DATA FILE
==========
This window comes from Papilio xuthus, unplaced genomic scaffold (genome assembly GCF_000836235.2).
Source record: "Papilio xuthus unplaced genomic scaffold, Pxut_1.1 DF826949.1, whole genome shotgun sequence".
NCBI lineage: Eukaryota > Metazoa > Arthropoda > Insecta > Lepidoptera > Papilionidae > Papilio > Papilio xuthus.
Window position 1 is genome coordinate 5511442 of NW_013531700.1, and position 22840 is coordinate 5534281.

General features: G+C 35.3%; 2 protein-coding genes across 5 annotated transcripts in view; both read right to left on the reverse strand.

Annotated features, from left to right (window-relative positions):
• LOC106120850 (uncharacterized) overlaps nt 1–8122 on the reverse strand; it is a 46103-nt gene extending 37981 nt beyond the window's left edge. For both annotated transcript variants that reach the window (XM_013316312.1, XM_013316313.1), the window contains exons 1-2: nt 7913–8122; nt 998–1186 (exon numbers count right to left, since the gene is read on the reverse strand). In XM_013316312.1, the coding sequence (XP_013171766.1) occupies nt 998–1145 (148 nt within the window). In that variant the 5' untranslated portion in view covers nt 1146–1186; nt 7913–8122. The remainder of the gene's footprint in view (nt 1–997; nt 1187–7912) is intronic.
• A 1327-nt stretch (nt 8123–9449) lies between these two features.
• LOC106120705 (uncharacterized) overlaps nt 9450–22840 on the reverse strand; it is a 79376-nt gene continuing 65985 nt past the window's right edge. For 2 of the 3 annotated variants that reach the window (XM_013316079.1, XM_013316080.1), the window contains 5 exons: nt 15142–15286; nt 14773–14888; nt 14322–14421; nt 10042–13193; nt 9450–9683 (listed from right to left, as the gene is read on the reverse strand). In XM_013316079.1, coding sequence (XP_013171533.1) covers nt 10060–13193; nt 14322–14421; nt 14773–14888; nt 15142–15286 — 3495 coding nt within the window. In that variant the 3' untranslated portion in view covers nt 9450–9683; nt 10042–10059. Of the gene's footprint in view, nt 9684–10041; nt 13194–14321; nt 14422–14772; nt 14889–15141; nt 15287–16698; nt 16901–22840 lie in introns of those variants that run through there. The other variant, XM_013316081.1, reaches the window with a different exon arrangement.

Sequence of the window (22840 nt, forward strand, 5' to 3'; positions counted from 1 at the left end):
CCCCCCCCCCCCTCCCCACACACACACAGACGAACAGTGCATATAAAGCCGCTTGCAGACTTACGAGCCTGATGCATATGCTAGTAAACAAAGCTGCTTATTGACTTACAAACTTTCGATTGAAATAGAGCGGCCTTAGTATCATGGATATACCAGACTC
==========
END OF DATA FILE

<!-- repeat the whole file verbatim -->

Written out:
This window comes from Papilio xuthus, unplaced genomic scaffold (genome assembly GCF_000836235.2).
Source record: "Papilio xuthus unplaced genomic scaffold, Pxut_1.1 DF826949.1, whole genome shotgun sequence".
NCBI lineage: Eukaryota > Metazoa > Arthropoda > Insecta > Lepidoptera > Papilionidae > Papilio > Papilio xuthus.
Window position 1 is genome coordinate 5511442 of NW_013531700.1, and position 22840 is coordinate 5534281.

General features: G+C 35.3%; 2 protein-coding genes across 5 annotated transcripts in view; both read right to left on the reverse strand.

Annotated features, from left to right (window-relative positions):
• LOC106120850 (uncharacterized) overlaps nt 1–8122 on the reverse strand; it is a 46103-nt gene extending 37981 nt beyond the window's left edge. For both annotated transcript variants that reach the window (XM_013316312.1, XM_013316313.1), the window contains exons 1-2: nt 7913–8122; nt 998–1186 (exon numbers count right to left, since the gene is read on the reverse strand). In XM_013316312.1, the coding sequence (XP_013171766.1) occupies nt 998–1145 (148 nt within the window). In that variant the 5' untranslated portion in view covers nt 1146–1186; nt 7913–8122. The remainder of the gene's footprint in view (nt 1–997; nt 1187–7912) is intronic.
• A 1327-nt stretch (nt 8123–9449) lies between these two features.
• LOC106120705 (uncharacterized) overlaps nt 9450–22840 on the reverse strand; it is a 79376-nt gene continuing 65985 nt past the window's right edge. For 2 of the 3 annotated variants that reach the window (XM_013316079.1, XM_013316080.1), the window contains 5 exons: nt 15142–15286; nt 14773–14888; nt 14322–14421; nt 10042–13193; nt 9450–9683 (listed from right to left, as the gene is read on the reverse strand). In XM_013316079.1, coding sequence (XP_013171533.1) covers nt 10060–13193; nt 14322–14421; nt 14773–14888; nt 15142–15286 — 3495 coding nt within the window. In that variant the 3' untranslated portion in view covers nt 9450–9683; nt 10042–10059. Of the gene's footprint in view, nt 9684–10041; nt 13194–14321; nt 14422–14772; nt 14889–15141; nt 15287–16698; nt 16901–22840 lie in introns of those variants that run through there. The other variant, XM_013316081.1, reaches the window with a different exon arrangement.

Sequence of the window (22840 nt, forward strand, 5' to 3'; positions counted from 1 at the left end):
CCCCCCCCCCCCTCCCCACACACACACAGACGAACAGTGCATATAAAGCCGCTTGCAGACTTACGAGCCTGATGCATATGCTAGTAAACAAAGCTGCTTATTGACTTACAAACTTTCGATTGAAATAGAGCGGCCTTAGTATCATGGATATACCAGACTC